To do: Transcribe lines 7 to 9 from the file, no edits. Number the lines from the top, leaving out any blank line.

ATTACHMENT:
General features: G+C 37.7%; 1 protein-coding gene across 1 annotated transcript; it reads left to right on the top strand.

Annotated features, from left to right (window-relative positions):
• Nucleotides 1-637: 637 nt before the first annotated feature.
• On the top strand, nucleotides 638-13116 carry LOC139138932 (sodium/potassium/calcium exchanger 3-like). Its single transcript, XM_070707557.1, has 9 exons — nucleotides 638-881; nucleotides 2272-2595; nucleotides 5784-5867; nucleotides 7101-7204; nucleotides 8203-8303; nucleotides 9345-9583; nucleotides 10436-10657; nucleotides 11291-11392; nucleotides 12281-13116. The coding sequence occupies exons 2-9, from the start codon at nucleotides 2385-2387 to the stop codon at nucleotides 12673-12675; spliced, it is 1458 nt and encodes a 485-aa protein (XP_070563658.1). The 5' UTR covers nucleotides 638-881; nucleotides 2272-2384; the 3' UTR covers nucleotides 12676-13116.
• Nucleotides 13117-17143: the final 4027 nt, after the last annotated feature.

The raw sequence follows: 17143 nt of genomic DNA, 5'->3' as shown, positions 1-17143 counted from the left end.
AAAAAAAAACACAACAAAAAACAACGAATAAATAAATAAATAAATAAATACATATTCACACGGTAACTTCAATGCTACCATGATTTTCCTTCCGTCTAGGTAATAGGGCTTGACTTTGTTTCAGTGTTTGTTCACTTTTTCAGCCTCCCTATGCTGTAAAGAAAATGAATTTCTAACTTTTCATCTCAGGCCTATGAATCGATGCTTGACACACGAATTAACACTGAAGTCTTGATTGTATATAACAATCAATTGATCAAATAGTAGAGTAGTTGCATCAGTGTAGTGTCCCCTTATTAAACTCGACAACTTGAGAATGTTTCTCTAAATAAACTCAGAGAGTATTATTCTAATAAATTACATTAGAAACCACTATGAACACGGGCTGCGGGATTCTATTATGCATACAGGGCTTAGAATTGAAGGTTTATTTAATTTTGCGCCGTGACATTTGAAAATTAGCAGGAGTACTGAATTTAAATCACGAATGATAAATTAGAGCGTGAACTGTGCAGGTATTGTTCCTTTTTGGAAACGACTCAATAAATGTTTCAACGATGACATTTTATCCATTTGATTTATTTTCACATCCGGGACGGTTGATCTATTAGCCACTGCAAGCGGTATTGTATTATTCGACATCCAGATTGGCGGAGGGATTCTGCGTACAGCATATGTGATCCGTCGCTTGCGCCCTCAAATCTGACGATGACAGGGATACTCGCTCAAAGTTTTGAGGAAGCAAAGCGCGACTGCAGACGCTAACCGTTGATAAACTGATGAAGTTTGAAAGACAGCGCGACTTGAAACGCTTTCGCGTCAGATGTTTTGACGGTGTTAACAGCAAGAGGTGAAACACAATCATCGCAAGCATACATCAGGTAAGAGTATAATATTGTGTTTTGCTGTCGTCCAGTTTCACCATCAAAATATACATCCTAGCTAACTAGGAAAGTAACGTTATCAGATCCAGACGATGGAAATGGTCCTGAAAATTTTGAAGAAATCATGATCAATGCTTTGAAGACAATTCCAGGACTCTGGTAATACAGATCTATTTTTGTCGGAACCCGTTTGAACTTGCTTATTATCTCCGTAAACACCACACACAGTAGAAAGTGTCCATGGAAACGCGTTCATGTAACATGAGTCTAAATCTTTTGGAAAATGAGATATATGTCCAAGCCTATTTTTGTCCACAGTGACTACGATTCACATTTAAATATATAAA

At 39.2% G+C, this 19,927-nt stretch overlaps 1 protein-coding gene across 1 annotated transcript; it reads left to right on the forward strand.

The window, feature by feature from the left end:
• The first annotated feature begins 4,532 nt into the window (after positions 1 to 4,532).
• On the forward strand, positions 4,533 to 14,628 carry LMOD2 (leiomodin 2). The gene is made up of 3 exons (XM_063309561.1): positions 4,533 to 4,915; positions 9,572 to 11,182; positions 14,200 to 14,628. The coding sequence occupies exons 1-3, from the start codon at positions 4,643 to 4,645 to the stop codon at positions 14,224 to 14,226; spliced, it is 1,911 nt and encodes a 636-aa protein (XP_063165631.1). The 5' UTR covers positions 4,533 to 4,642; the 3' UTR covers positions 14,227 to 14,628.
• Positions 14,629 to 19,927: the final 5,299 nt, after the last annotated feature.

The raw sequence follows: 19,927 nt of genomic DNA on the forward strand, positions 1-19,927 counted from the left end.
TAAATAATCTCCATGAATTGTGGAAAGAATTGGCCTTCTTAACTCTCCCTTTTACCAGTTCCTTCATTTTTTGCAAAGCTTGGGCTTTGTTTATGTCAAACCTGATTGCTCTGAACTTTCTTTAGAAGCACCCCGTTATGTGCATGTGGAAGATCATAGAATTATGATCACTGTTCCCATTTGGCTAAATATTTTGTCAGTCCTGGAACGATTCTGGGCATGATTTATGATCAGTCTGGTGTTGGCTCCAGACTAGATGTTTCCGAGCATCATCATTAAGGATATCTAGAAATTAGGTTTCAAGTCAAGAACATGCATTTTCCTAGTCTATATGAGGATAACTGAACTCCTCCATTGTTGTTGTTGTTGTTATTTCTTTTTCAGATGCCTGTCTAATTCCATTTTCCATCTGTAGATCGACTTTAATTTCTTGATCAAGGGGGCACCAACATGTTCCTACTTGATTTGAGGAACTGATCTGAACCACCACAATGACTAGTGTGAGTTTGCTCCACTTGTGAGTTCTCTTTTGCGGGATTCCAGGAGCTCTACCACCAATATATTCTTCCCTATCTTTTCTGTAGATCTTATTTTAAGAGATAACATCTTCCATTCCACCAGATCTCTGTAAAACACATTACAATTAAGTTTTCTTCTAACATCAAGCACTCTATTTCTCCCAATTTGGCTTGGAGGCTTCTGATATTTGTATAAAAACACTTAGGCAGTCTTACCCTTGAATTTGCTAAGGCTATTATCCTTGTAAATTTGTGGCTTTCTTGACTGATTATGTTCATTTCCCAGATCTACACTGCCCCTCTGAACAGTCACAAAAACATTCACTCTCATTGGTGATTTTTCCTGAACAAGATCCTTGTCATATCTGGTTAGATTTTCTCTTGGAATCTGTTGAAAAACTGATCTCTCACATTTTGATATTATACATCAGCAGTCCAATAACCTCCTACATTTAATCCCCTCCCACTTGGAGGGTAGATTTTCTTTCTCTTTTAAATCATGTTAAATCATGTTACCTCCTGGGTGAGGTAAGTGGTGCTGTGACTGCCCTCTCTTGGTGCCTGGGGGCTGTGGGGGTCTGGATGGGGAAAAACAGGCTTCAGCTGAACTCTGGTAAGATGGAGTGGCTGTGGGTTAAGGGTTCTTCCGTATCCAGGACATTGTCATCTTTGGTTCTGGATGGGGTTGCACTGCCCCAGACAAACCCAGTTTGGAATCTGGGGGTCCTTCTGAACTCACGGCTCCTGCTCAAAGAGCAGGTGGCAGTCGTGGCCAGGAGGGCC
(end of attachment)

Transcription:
AAAAAAAAACACAACAAAAAACAACGAATAAATAAATAAATAAATAAATACATATTCACACGGTAACTTCAATGCTACCATGATTTTCCTTCCGTCTAGGTAATAGGGCTTGACTTTGTTTCAGTGTTTGTTCACTTTTTCAGCCTCCCTATGCTGTAAAGAAAATGAATTTCTAACTTTTCATCTCAGGCCTATGAATCGATGCTTGACACACGAATTAACACTGAAGTCTTGATTGTATATAACAATCAATTGATCAAATAGTAGAGTAGTTGCATCAGTGTAGTGTCCCCTTATTAAACTCGACAACTTGAGAATGTTTCTCTAAATAAACTCAGAGAGTATTATTCTAATAAATTACATTAGAAACCACTATGAACACGGGCTGCGGGATTCTATTATGCATACAGGGCTTAGAATTGAAGGTTTATTTAATTTTGCGCCGTGACATTTGAAAATTAGCAGGAGTACTGAATTTAAATCACGAATGATAAATTAGAGCGTGAACTGTGCAGGTATTGTTCCTTTTTGGAAACGACTCAATAAATGTTTCAACGATGACATTTTATCCATTTGATTTATTTTCACATCCGGGACGGTTGATCTATTAGCCACTGCAAGCGGTATTGTATTATTCGACATCCAGATTGGCGGAGGGATTCTGCGTACAGCATATGTGATCCGTCGCTTGCGCCCTCAAATCTGACGATGACAGGGATACTCGCTCAAAGTTTTGAGGAAGCAAAGCGCGACTGCAGACGCTAACCGTTGATAAACTGATGAAGTTTGAAAGACAGCGCGACTTGAAACGCTTTCGCGTCAGATGTTTTGACGGTGTTAACAGCAAGAGGTGAAACACAATCATCGCAAGCATACATCAGGTAAGAGTATAATATTGTGTTTTGCTGTCGTCCAGTTTCACCATCAAAATATACATCCTAGCTAACTAGGAAAGTAACGTTATCAGATCCAGACGATGGAAATGGTCCTGAAAATTTTGAAGAAATCATGATCAATGCTTTGAAGACAATTCCAGGACTCTGGTAATACAGATCTATTTTTGTCGGAACCCGTTTGAACTTGCTTATTATCTCCGTAAACACCACACACAGTAGAAAGTGTCCATGGAAACGCGTTCATGTAACATGAGTCTAAATCTTTTGGAAAATGAGATATATGTCCAAGCCTATTTTTGTCCACAGTGACTACGATTCACATTTAAATATATAAA

At 39.2% G+C, this 19,927-nt stretch overlaps 1 protein-coding gene across 1 annotated transcript; it reads left to right on the forward strand.

The window, feature by feature from the left end: